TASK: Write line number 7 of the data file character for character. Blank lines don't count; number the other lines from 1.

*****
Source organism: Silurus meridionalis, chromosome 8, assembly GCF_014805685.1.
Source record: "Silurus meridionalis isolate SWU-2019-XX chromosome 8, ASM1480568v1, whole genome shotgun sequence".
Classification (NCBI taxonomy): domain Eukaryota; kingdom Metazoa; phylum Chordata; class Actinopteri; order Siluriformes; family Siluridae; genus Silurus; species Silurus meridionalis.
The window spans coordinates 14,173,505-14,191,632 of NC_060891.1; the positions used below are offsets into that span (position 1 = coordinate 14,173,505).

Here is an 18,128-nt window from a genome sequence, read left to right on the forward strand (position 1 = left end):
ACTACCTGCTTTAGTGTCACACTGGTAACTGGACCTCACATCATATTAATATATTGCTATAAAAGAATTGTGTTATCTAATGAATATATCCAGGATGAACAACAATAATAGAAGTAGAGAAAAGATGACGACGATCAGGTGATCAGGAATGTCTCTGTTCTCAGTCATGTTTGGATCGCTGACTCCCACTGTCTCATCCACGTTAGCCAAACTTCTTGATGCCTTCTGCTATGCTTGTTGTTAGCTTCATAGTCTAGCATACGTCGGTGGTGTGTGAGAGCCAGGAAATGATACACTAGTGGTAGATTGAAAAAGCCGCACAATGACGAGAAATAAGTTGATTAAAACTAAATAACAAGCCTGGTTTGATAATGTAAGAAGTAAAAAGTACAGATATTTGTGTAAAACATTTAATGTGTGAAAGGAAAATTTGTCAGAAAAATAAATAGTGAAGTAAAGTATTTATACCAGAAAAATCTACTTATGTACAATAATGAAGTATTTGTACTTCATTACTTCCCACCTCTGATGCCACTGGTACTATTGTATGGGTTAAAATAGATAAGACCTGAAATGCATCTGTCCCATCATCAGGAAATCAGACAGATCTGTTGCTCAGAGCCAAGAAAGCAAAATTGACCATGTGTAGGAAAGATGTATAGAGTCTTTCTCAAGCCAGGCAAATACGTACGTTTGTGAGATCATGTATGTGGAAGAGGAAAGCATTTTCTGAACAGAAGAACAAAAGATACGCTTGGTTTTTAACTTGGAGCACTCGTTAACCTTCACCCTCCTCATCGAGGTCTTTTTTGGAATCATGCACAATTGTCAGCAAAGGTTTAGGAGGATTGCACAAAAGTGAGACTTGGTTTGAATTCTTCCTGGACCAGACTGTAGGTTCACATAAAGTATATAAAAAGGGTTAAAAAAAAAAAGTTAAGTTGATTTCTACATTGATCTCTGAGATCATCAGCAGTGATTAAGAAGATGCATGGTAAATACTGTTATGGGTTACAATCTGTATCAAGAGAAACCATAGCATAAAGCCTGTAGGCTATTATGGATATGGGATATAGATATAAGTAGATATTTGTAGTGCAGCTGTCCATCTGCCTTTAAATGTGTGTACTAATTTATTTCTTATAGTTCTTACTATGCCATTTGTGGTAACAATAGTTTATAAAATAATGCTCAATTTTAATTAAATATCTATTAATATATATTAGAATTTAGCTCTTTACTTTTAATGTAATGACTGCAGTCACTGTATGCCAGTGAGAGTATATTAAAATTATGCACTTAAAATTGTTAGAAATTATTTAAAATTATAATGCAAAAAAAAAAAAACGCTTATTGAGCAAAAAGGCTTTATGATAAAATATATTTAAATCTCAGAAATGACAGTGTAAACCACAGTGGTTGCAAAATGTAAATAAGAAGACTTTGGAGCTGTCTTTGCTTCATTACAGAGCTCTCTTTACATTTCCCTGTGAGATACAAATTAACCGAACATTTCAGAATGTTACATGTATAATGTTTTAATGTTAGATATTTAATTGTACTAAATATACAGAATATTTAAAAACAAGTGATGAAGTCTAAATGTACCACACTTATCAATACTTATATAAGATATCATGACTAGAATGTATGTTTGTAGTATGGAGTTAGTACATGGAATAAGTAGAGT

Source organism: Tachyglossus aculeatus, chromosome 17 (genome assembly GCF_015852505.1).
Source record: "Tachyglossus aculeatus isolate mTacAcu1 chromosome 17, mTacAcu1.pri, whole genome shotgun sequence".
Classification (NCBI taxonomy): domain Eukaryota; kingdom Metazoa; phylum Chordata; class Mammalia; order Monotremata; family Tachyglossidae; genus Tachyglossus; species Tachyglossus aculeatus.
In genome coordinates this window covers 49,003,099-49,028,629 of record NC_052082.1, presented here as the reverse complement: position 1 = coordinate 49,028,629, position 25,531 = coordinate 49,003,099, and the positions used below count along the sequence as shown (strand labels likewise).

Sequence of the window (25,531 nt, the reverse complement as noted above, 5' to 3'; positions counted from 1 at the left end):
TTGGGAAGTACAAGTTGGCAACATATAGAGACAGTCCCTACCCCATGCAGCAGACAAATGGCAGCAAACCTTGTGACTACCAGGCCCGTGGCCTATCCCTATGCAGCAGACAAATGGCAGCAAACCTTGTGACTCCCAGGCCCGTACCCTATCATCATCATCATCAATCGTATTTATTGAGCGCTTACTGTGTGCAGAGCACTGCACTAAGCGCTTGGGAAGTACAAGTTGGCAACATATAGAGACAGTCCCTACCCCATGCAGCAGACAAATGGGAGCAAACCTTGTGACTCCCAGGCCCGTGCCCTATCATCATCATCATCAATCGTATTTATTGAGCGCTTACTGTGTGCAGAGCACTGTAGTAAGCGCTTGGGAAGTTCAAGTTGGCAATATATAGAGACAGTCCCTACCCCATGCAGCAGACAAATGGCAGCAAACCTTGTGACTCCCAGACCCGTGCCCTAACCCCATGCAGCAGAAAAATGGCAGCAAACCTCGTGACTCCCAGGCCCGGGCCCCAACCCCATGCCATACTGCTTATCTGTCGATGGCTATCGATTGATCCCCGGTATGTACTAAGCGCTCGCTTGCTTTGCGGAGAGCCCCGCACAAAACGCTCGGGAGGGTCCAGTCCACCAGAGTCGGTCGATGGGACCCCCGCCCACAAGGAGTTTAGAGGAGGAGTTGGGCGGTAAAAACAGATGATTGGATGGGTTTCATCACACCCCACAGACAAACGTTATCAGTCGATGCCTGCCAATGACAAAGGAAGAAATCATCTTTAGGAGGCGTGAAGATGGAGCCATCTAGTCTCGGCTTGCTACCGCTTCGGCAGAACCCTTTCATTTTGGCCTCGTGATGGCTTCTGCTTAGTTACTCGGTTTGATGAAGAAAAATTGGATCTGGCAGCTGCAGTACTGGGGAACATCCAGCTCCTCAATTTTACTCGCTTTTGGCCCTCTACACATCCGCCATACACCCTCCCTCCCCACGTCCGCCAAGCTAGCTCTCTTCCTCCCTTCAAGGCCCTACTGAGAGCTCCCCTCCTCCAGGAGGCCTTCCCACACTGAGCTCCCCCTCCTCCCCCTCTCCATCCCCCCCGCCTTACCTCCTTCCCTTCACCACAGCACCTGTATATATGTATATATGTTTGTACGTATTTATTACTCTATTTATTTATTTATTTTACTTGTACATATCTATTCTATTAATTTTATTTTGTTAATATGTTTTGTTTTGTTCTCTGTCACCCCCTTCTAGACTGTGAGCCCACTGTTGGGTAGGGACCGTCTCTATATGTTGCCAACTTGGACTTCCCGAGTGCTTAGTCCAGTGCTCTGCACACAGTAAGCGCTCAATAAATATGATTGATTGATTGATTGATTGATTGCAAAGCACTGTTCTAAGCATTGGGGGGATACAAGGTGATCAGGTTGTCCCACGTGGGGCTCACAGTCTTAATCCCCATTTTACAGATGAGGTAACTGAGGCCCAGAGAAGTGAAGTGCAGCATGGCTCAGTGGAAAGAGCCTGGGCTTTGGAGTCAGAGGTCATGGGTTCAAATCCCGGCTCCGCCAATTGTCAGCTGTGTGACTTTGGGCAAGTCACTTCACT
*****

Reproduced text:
Source organism: Tachyglossus aculeatus, chromosome 17 (genome assembly GCF_015852505.1).